• Make sure handles of pots and pans do not stick out from counter or stove
    • Use oven mitts that are provided and long gloves for deep ovens
    • Use only recommended temperature settings for each type of cooking
    • Follow manufacturer’s operating instructions. Manuals are available through your supervisor
  • 26. To Reduce the Risk of Burns and Scalds:
    • Open hot water and hot liquid faucet slowly to avoid splashes
    • Open lids away from you to allow steam to escape
    • Wear long-sleeved cotton shirts and cotton pants
    • Report any faulty equipment to your supervisor
    • Do not overfill pots, pans, or fryers
    • Do not leave metal spoons in pots while cooking
    • Do not overstretch to reach an uncomfortable distance
    • Do not open cookers and steamers while they are under pressure
    • Do not lean over pots of boiling liquids
    • Remember that foods removed from the microwave continue to cook
  • 27. To Reduce the Risk of Burns and Scalds:
    • Dry items thoroughly before using with hot oil
    • Food items for frying should be placed in the basket first, then lowered into hot oil, rather than dropping food directly into the oil. Lower basket slowly into oil
    • Use rollers for moving large vats
    • Allow grease to cool before transporting, filtering, or disposing
    • Two people are to be used for changing and disposing of grease, due to heavy lifting
    • Do not stand on hot fryer to clean ventilation components or filters. Use a ladder or stepstool.
  • 28. Examples of Commonly Used Hand, Foot, & Eye Protection in the Restaurants and Kitchens
    • Gloves:
      • Chemical-resistant gloves when cleaning with or handling chemicals (check MSDS for specific type of glove required)
      • Work gloves when handling garbage or working in storage areas
      • Cut-resistant gloves for some cutting and equipment cleaning operations
    • Footwear:
      • Non-slip footwear
    • Safety glasses, goggles, and face shields:
      • Safety glasses when general eye protection is required
      • Safety goggles and face shields when there is a great danger of chemical splashes
  • 29. Important Consideration in Restaurants: Teen Workers
    • 67% of restaurants in Washington are likely to employ minors (where no alcohol is served)
    • Teen workers bring many positive attributes to the workplace:
      • High energy, enthusiastic, willing to learn, eager to please
  • 30. Important Consideration in Restaurants : Teen Workers
    • There are additional issues to consider for minors:
      • Are not just small adults
      • Different patterns of work
      • Minimal work experience
      • Differences in size, development, maturity, and judgment
      • Exploring, experimenting, learning
      • Lack a sense of vulnerability
    • Laws protecting them are sometimes more stringent
  • 31. Resources for Employing Teen Workers
    • Laws for employing teens
      • http://www.lni.wa.gov/WorkplaceRights/TeenWorkers/default.asp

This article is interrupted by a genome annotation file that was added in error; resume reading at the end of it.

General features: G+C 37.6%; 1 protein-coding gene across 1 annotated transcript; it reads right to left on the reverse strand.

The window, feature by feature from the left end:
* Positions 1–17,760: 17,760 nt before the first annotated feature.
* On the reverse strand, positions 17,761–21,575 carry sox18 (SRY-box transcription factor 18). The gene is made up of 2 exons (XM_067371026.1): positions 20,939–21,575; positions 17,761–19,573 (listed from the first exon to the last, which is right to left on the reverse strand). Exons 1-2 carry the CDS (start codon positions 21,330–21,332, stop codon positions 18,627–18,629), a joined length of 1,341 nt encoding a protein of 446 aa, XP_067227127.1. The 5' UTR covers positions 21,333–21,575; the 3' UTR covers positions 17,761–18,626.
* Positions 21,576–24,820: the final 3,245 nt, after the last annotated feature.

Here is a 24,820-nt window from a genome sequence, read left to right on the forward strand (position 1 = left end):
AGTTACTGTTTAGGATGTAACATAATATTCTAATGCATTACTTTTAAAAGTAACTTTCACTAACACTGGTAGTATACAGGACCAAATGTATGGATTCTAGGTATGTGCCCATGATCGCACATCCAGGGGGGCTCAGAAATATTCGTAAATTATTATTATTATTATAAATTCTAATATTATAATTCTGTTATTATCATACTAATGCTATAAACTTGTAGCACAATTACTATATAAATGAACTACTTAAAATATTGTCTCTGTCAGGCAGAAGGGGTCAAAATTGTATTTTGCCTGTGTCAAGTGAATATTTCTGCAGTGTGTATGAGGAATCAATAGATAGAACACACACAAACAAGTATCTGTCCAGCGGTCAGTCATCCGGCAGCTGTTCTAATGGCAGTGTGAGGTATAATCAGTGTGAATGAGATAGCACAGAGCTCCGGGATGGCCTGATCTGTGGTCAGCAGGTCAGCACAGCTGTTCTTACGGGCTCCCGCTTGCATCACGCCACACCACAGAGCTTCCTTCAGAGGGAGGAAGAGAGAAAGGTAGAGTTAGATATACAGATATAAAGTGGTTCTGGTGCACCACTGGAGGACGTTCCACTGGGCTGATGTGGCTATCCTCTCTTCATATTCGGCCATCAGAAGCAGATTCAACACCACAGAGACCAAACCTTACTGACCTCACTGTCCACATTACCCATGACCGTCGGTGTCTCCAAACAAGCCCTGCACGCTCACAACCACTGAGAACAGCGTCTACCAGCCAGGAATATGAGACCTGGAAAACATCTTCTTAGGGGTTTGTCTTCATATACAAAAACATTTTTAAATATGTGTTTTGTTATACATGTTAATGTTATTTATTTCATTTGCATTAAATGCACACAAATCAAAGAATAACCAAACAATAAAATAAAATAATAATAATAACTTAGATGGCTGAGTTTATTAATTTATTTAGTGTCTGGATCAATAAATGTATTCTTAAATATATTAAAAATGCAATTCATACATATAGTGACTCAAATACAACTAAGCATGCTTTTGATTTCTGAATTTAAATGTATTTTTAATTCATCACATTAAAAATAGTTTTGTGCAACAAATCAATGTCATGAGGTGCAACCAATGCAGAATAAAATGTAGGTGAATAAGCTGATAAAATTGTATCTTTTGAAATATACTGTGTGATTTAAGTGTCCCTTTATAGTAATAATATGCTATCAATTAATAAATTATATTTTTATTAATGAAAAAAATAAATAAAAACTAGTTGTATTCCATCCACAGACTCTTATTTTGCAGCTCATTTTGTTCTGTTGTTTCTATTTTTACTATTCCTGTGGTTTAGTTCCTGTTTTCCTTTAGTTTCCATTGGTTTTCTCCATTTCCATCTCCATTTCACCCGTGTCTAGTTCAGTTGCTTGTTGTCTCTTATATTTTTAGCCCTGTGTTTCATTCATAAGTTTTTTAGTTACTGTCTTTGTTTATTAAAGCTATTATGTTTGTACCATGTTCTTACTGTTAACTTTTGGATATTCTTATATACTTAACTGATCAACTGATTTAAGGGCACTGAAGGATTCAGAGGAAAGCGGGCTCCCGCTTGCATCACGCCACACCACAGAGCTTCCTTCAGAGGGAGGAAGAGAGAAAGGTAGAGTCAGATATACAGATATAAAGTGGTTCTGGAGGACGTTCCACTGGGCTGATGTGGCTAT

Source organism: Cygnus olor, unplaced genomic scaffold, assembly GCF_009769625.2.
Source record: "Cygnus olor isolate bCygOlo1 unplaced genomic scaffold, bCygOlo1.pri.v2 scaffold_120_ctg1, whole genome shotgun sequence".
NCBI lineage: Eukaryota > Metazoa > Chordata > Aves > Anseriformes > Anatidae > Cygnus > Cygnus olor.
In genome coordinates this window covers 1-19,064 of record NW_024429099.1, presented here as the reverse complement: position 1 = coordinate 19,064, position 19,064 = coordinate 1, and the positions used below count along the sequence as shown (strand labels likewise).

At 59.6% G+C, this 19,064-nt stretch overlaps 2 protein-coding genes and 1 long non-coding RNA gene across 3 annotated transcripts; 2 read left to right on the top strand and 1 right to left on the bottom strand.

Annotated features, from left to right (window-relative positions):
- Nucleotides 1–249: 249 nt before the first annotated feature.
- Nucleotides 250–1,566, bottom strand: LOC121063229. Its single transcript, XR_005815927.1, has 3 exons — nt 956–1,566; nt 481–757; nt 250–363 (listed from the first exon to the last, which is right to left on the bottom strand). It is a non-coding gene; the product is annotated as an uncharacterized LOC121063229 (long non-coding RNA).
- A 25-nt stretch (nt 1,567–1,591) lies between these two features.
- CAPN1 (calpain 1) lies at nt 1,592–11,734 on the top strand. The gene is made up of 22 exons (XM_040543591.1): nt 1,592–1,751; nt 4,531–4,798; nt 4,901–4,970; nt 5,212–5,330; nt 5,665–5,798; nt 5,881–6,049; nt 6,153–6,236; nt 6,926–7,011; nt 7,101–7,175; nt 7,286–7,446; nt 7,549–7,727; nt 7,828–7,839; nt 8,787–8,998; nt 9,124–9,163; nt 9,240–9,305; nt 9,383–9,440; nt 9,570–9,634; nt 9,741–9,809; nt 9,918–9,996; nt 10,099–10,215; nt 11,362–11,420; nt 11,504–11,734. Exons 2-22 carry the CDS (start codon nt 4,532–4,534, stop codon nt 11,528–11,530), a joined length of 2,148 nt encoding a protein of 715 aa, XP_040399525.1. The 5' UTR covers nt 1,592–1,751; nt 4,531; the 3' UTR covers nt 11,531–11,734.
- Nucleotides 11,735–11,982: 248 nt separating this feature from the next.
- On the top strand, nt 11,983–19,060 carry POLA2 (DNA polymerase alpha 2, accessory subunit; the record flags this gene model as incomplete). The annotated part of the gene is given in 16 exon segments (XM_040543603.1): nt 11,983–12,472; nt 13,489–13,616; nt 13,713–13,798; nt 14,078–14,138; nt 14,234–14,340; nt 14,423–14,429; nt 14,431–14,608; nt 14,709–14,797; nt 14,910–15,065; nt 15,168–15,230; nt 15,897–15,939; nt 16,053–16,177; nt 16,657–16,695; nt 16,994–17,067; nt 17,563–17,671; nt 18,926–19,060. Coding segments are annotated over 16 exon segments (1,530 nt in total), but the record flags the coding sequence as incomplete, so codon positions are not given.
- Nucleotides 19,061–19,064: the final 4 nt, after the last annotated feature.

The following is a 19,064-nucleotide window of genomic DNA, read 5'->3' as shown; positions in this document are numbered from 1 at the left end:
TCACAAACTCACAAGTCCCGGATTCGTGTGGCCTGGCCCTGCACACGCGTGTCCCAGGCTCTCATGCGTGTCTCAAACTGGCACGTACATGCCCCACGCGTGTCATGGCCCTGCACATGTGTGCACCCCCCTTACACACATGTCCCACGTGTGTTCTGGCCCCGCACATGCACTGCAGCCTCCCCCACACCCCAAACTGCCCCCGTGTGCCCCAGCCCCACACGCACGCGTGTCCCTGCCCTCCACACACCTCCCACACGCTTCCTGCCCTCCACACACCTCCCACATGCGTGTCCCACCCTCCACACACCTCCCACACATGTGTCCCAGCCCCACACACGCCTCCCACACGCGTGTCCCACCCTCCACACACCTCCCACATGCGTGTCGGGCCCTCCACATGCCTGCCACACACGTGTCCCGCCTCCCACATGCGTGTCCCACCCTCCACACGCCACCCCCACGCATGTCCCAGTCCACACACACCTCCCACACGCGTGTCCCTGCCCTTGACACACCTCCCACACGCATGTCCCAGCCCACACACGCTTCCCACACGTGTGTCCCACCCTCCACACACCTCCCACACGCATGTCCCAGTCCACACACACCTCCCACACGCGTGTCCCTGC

• Keeping teen workers safe in restaurants
      • http://www.osha.gov/SLTC/youth/restaurant/index.html
      • http://www.lni.wa.gov/WorkplaceRights/TeenWorkers/JobSafety/RestaurantProgram/
      • http://wisha-training.lni.wa.gov/training/presentations/teensafety.ppt
  • 32.
    • Special thanks to the Workers’ Compensation Board of British Columbia for the use of photos and text from:
    • Health and Safety for Hospitality Small Business.
      • http://tourism.healthandsafetycentre.org/s/Booklet.asp
    • Ergonomic Tips for the Hospitality Industry
      • http://tourism.healthandsafetycentre.org/s/WCBInitiatives.asp?ReportID =29179
    References Used
  • 33.
    • Sample Restaurant Accident Prevention Program (APP)
      • http://www.lni.wa.gov/Safety/Basics/Programs/Accident/Samples/RestaurantAPPSample.doc
    • Blade Safety Tip Sheet for Food Processing
      • http://www.lni.wa.gov/Safety/Research/HealthyWorkplaces/files/CutPrevention.pdf
    Other References Used
  • 34. Additional Resources
    • WISHA Core Safety Rules (WAC 296-800)
      • http://www.lni.wa.gov/wisha/rules/corerules/default.htm
      • (Basic safety and health rules needed by most employers in Washington State)
    • Workplace Safety and Health
      • http:// www.lni.wa.gov/Safety/default.asp
    • Center for Research on Occupational and Environmental Toxicology
      • http:// www.croetweb.com/links.cfm?topicID =34
    • WorkSafe BC Health and Safety Centre
      • http://tourism.healthandsafetycentre.org/s/Prevention-FoodBeverage.asp
    • OSHA Dietary eTool
      • http:// www.osha.gov/SLTC/etools/hospital/dietary/dietary.html
  • 35. WISHA Consultation Services
    • Safety & Health program review and worksite evaluation
    • By employer invitation only
    • Free
    • Confidential
    • No citations or penalties
    • Letter explains findings
    • Follow-up all serious hazards
    • For additional assistance, you can call one of our consultants. Click below for local L&I office locations:
    • http://www.lni.wa.gov/Safety/Basics/Assistance/Consultation/consultants.asp
  • 36.
    • Thank you for taking the time to learn about safety and health and how to prevent injuries and illnesses.